Ultimately, none of this matters because Minnesota wins. When Politifact calculated the number of lakes in each using USGS’s federal data, Minnesota topped Wisconsin in each head-to-head. If you go by the USGS’s clumping definition of a lake-pond, Minnesota has 124,662 to Wisconsin’s 82,009. If you go by water bodies with official names, it is 8,784 to 5,481. If you define lakes as bodies of water of 10 acres or more, Minnesota wails on its neighbor: 14,444—even more than Minnesota’s own estimation of 11,842—to 6,176. All hail Minnesota, Land of Way More Than 10,000 Lakes. (“10,000 Lakes” is emblazoned on Minnesota’s stock license plates. For what it’s worth, Minnesota offers a number of other plate designs, such as one for motorcycle-riding retired firefighters that’s used by a select 33 residents.)
“Wisconsin is known as ‘America’s Dairyland,’” Vander Zanden says. “Though I guess we could change it to ‘15,000 Lakes, More Than Minnesota.’” But he immediately backtracks. He is a limnologist, after all. “But seriously, Minnesota has more lakes,” he says. “Factually, they do.”
Vander Zanden suggests that Minnesota could quash this rivalry by ceasing to undercut its lake total. “I don’t know why they would underestimate the number of lakes on their license plate. Why would you do that?” he exclaims. “They could still round down, but start at a more realistic number. It’s like being six-foot-two but saying you’re only five feet tall.”
When asked if he would consider revising the state’s license plate slogan, John Edman, the director of the Minnesota Department of Tourism, answered with sound marketing logic. “‘10,000 Lakes’ just has a nice little ring to it,” he says. “Sounds a little better than 11,842.” According to Edman, Minnesota’s homespun modesty is as much a virtue as its abundant lakes. “We just measure our lakes a little bit differently here,” he adds. So for now, Minnesota’s underestimated motto will live on on car bumpers throughout the Midwest.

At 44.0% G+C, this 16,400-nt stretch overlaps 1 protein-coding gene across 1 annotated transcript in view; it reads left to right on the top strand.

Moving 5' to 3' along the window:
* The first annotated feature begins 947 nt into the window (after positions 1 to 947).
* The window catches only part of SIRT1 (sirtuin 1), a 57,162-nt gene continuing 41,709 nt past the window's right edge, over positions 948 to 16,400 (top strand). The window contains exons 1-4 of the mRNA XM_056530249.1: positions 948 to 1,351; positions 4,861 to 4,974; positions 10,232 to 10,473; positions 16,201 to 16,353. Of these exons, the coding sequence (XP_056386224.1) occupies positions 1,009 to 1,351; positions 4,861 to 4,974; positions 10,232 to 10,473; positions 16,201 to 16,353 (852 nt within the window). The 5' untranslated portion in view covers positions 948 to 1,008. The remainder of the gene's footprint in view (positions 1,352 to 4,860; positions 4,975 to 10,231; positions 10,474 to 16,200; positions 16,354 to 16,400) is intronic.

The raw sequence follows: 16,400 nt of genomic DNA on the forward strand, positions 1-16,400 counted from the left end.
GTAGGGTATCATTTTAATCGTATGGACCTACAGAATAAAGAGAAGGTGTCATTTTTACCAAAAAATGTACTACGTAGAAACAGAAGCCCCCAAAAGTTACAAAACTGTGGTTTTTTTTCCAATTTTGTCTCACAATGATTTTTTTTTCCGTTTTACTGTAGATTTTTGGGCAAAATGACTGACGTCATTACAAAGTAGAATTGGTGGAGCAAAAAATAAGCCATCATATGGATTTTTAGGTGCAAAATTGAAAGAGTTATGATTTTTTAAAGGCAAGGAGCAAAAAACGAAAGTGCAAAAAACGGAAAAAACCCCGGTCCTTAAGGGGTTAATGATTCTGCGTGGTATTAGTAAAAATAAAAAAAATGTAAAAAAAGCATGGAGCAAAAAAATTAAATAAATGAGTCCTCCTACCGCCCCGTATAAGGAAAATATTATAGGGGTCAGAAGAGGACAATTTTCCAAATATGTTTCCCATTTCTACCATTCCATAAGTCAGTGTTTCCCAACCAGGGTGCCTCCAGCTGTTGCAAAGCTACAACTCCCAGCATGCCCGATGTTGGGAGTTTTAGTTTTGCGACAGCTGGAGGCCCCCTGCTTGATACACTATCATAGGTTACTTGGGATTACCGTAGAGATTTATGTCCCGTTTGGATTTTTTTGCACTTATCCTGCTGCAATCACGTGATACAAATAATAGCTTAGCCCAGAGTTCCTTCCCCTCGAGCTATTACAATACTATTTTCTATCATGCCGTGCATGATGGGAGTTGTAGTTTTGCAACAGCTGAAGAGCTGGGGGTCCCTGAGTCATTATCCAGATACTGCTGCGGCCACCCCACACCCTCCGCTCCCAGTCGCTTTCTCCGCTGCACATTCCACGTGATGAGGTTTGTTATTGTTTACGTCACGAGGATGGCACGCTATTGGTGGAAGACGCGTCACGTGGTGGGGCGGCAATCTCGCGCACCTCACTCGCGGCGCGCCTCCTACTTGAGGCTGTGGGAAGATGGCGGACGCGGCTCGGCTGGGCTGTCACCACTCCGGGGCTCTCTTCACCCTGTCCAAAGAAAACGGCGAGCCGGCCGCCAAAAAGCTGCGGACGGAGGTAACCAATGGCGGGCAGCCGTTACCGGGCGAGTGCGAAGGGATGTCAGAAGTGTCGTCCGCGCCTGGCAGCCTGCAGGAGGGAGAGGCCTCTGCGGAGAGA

But if the neighboring states can agree on one thing, it’s that they love their lakes and want everyone to come see them. “We have large lakes, small lakes, and ponds, well-known lakes, lakes of all kind,” Edman says of Minnesota. Meaney shares the sentiment. “I would encourage anyone from Minnesota to join us in Wisconsin and count as many lakes as they possibly can and let us know what they find,” she says. “Maybe over a beer!”
Vander Zanden’s compromise is even more congenial, if unwieldy as a tourism come-on. “These two states both have an amazing abundance of natural resources,” he says. “Maybe we should band together and say that, together, ‘We have so many lakes.’”
But not enough, actually. Not enough for any kind of title or superlative, not even close. That distinction belongs to Alaska, the country’s lake king by any and every definition. The state’s Department of Mining, Land, and Water puts the total at three million. They can’t even count the ponds.